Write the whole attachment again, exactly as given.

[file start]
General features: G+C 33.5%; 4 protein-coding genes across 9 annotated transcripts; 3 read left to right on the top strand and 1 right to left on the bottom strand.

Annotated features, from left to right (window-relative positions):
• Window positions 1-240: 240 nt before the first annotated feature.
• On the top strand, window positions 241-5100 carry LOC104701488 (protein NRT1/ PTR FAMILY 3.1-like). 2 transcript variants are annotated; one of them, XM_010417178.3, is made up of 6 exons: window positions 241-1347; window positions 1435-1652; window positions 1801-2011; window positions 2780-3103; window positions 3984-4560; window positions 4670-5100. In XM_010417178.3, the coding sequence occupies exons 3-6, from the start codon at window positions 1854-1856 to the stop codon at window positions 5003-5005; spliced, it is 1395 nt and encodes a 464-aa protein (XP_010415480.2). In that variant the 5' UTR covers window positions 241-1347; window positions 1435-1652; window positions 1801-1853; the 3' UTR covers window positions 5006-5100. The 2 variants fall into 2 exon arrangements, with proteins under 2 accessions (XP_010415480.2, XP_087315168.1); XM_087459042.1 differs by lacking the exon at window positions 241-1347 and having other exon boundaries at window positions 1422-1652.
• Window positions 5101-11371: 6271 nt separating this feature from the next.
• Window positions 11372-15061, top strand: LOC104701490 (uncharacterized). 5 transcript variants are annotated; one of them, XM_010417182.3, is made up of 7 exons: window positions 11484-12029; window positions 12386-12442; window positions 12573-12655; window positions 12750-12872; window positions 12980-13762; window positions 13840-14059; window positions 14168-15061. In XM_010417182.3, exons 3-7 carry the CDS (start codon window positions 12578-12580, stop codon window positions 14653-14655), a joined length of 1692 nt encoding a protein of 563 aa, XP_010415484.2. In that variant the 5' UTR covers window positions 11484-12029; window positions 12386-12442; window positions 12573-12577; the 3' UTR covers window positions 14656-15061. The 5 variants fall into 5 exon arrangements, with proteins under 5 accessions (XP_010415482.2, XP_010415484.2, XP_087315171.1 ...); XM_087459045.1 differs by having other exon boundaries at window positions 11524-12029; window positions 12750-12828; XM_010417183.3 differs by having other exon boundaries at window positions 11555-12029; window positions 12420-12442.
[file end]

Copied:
General features: G+C 33.5%; 4 protein-coding genes across 9 annotated transcripts; 3 read left to right on the top strand and 1 right to left on the bottom strand.

Annotated features, from left to right (window-relative positions):
• Window positions 1-240: 240 nt before the first annotated feature.
• On the top strand, window positions 241-5100 carry LOC104701488 (protein NRT1/ PTR FAMILY 3.1-like). 2 transcript variants are annotated; one of them, XM_010417178.3, is made up of 6 exons: window positions 241-1347; window positions 1435-1652; window positions 1801-2011; window positions 2780-3103; window positions 3984-4560; window positions 4670-5100. In XM_010417178.3, the coding sequence occupies exons 3-6, from the start codon at window positions 1854-1856 to the stop codon at window positions 5003-5005; spliced, it is 1395 nt and encodes a 464-aa protein (XP_010415480.2). In that variant the 5' UTR covers window positions 241-1347; window positions 1435-1652; window positions 1801-1853; the 3' UTR covers window positions 5006-5100. The 2 variants fall into 2 exon arrangements, with proteins under 2 accessions (XP_010415480.2, XP_087315168.1); XM_087459042.1 differs by lacking the exon at window positions 241-1347 and having other exon boundaries at window positions 1422-1652.
• Window positions 5101-11371: 6271 nt separating this feature from the next.
• Window positions 11372-15061, top strand: LOC104701490 (uncharacterized). 5 transcript variants are annotated; one of them, XM_010417182.3, is made up of 7 exons: window positions 11484-12029; window positions 12386-12442; window positions 12573-12655; window positions 12750-12872; window positions 12980-13762; window positions 13840-14059; window positions 14168-15061. In XM_010417182.3, exons 3-7 carry the CDS (start codon window positions 12578-12580, stop codon window positions 14653-14655), a joined length of 1692 nt encoding a protein of 563 aa, XP_010415484.2. In that variant the 5' UTR covers window positions 11484-12029; window positions 12386-12442; window positions 12573-12577; the 3' UTR covers window positions 14656-15061. The 5 variants fall into 5 exon arrangements, with proteins under 5 accessions (XP_010415482.2, XP_010415484.2, XP_087315171.1 ...); XM_087459045.1 differs by having other exon boundaries at window positions 11524-12029; window positions 12750-12828; XM_010417183.3 differs by having other exon boundaries at window positions 11555-12029; window positions 12420-12442.